Sunday, June 10, 2007

"He's gotta solve some murders of some virtual prostitutes.": The Sopranos

(Do I need to give you a spoiler warning? I guess I don't. But here one is, at any rate. Been fun watching this show with you people, and here's hoping you stick around for our coverage of other shows. I swear we're fun! --ed.)

I'm guessing that around 10:02 EDT, the Internet exploded. That or millions of people called their cable operators. But, yes, that's really how it was meant to end. Mid-scene, mid-sentence, mid-lyric, silent credits. I realize that most of the Internet seems to be completely angered by the ending (which definitely SEEMS like a cop-out at first), but I liked how perverse it was, how much it toyed with expectations and how it, ever so briefly, put us in the mindset of Tony and the rest of the Sopranos gang.

The constantly mounting tension, where every single action taken by any character or any extra (right down to Meadow trying to park and failing over and over again) seemed to usher in some sort of final end, gave us just a momentary glimpse into the life of a man who had seen one of his loyal men flip and whacked a rival mob boss (the death of Phil was blackly comic and finally, finally put those little babies in danger after a season's worth of what seemed like faux-foreshadowing). We know that someone's going to get Tony (his lawyer almost admits as much). We just don't know how. For that scene in the restaurant, we got to see what it was like to be Tony now. To know that it's always coming.

And, hey, that's not just knowing what it's like to be Tony NOW. That's what it's ALWAYS been like to be Tony, at least since the end of season one. A person who has risen as far as he has and stepped on as many people as he has on the way to get there always has to watch his back. He knows it all will end at some point, and he's always got to keep an eye open, even during what would be an otherwise mundane family dinner.

(Internet theory that I like but can't quite endorse: Tony's actually dead. He just never realizes it because "you don't hear it when it happens." That's a clever way to close the series, and a fun way to speculate, but if Tony had been dead, I think David Chase would have been a little more definitive about that ending if it had come. Maybe we'll be informed otherwise, and I'll salute all of you who called it, but for now, I'll stick with the moment trying to put us in the mind of someone who sees the worst waiting for him at every turn -- and with good reason.)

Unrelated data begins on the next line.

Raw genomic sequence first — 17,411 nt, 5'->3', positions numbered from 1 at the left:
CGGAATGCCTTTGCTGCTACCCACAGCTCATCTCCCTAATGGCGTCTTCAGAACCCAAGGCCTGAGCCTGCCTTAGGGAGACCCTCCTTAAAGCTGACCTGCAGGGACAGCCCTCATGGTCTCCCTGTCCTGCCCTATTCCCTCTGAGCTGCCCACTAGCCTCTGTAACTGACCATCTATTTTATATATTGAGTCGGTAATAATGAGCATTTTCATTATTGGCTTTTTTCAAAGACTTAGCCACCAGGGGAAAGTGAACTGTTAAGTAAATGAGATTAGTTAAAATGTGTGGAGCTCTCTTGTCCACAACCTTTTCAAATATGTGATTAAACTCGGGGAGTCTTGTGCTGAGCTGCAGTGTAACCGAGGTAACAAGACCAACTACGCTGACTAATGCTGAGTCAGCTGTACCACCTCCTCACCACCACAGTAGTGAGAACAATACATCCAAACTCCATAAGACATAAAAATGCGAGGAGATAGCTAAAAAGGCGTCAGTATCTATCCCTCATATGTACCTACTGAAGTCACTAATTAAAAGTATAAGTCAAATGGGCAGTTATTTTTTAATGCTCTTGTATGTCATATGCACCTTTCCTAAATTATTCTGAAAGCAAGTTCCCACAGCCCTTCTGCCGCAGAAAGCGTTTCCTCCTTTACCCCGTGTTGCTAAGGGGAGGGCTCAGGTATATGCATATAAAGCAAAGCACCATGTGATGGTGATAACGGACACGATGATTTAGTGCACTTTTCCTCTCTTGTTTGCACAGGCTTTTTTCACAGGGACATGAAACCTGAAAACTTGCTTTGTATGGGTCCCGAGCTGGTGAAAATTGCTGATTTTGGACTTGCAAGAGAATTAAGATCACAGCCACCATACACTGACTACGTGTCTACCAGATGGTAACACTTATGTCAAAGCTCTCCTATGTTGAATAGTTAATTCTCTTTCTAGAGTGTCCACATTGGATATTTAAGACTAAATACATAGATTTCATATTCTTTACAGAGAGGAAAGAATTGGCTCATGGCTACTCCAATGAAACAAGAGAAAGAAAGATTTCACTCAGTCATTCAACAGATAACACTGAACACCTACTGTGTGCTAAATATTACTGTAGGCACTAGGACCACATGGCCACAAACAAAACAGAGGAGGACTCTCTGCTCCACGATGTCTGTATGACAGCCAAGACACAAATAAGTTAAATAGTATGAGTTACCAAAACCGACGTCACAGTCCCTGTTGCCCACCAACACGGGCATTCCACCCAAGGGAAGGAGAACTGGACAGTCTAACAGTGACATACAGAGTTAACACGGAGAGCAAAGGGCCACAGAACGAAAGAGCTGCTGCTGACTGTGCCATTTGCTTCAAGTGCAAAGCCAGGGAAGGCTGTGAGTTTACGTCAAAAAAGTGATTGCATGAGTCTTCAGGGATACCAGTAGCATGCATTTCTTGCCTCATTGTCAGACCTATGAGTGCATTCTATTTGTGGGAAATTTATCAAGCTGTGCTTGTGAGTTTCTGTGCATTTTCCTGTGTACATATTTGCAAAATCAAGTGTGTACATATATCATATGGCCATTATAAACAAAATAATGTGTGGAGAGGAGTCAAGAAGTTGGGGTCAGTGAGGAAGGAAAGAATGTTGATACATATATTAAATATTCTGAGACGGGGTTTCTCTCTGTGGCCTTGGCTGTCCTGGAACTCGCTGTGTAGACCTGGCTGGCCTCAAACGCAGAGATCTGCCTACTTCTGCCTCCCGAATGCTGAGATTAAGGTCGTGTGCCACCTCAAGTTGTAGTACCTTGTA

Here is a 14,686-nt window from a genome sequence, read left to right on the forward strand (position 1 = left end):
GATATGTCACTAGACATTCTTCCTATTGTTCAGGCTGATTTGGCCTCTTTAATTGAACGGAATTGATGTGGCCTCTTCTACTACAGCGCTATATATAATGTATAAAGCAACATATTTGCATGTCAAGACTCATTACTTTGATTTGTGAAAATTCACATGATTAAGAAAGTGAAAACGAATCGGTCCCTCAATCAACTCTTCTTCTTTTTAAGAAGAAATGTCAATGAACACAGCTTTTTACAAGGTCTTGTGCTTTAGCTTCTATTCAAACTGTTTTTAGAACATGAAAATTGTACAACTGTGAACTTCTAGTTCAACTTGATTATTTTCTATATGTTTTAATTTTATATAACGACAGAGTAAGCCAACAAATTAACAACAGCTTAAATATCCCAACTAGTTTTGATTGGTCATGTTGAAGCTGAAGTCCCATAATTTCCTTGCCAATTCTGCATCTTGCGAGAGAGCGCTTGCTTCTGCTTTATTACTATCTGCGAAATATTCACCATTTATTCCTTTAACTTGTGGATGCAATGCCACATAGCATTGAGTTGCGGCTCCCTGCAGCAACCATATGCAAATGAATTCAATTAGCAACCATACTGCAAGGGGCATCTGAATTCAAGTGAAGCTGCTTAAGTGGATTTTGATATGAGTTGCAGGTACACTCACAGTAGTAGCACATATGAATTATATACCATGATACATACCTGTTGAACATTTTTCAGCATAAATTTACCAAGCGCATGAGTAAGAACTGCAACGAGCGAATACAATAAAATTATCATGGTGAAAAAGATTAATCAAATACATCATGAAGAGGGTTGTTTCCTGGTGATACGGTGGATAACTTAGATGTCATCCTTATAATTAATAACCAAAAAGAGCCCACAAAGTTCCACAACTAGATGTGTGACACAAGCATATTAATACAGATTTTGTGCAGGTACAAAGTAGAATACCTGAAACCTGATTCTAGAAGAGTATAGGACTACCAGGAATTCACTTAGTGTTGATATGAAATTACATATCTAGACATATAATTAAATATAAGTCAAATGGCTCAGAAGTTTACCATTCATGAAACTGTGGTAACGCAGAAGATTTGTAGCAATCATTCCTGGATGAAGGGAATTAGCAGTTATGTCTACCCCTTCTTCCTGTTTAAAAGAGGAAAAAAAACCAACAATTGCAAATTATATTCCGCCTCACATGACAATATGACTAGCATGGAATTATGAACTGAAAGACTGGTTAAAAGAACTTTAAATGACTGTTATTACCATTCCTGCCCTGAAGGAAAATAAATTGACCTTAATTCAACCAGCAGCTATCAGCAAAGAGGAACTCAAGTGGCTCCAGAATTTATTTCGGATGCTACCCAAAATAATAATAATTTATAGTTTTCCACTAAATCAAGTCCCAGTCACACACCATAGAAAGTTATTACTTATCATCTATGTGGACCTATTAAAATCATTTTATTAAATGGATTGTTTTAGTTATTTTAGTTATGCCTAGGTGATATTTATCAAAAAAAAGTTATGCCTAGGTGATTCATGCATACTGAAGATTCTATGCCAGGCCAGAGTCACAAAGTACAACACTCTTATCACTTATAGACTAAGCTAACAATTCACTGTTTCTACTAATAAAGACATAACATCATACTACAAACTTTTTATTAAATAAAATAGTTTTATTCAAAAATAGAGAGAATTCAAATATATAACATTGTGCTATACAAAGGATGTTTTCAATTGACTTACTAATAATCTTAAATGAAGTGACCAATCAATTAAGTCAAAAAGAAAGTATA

The rest of the episode was a quiet end for the show -- the only major act of violence coming from Phil's murder, which was maybe the most gruesome death in the series' history. Most of the major plotlines of the season were wrapped up (from the war with New York to A.J.'s moral and political awakening), and this was done fairly quietly. Bobby and Sil were mourned, and the episode was filled with howling, wintry winds. It was, definitively, the end.

The A.J. story dominated most of the episode, so I figure that that should be the subject of at least a paragraph. For a while, it seemed like David Chase might invest A.J. with a sense of hope -- with the idea that the youth of America might not be terribly effective at it, but they COULD effect change if they wanted to. Instead, Chase is just as cynical about kids today as he is about their parents. Someone like Meadow or A.J. can SAY they want to change the world (whether through medicine or warfare), but when push comes to shove, they'll take the easy way out just as readily as their parents, the baby boomers, did. A.J. says he wants to make a difference, but after his SUV blows up (which is a catalyst for him in all sorts of ways), he lets his parents talk him into taking a job on what sounds like an awful movie set. The lure of comfortability is just as seductive for the kids as it is the parents.

There wasn't a lot else going on in this episode, which seemed more ruminative, more interested in everything that has come before. How long has it been since there was a scene set in front of Satriale's? In this episode, we got one, featuring just Tony and Paulie, as if reminding us of everyone that has been removed from the story this season, either by these men themselves or people they associated with. That little table looked pretty empty with just those two guys sitting there.

(Side note on the cat: I've seen a lot of people on TWOP and other boards saying that the cat was supposed to be Adrianna, but I think that's kind of a stretch. The cat is a reminder of Tony's murder of Chris earlier in the season. It stares at the photo all the time, and Paulie reminds us of the old wives' tale about cats stealing the breath of babies. Between Tony's interest in "little babies" and his surrogate parental relationship with Christopher, the cat, which Tony seemed to regard as something of a good luck charm, reminded us of the way he had stolen the breath of his own baby.)

So that's the run of The Sopranos, a great, sometimes maddening, usually rewarding series. When the series launched, there was a lot of talk about how it was the pinnacle of the American drama, but it's already been surpassed (or at least met) by the series The Wire and Deadwood. Still, it's impossible to overstate just how important The Sopranos has been to the rise of the television drama (and even the comedy) as an art form. Tony and the gang made it safe for creators and showrunners to scope out more cinematic terrain. If not all of them have risen to David Chase's level, well, we can still thank him for opening up the wild country.

No comments: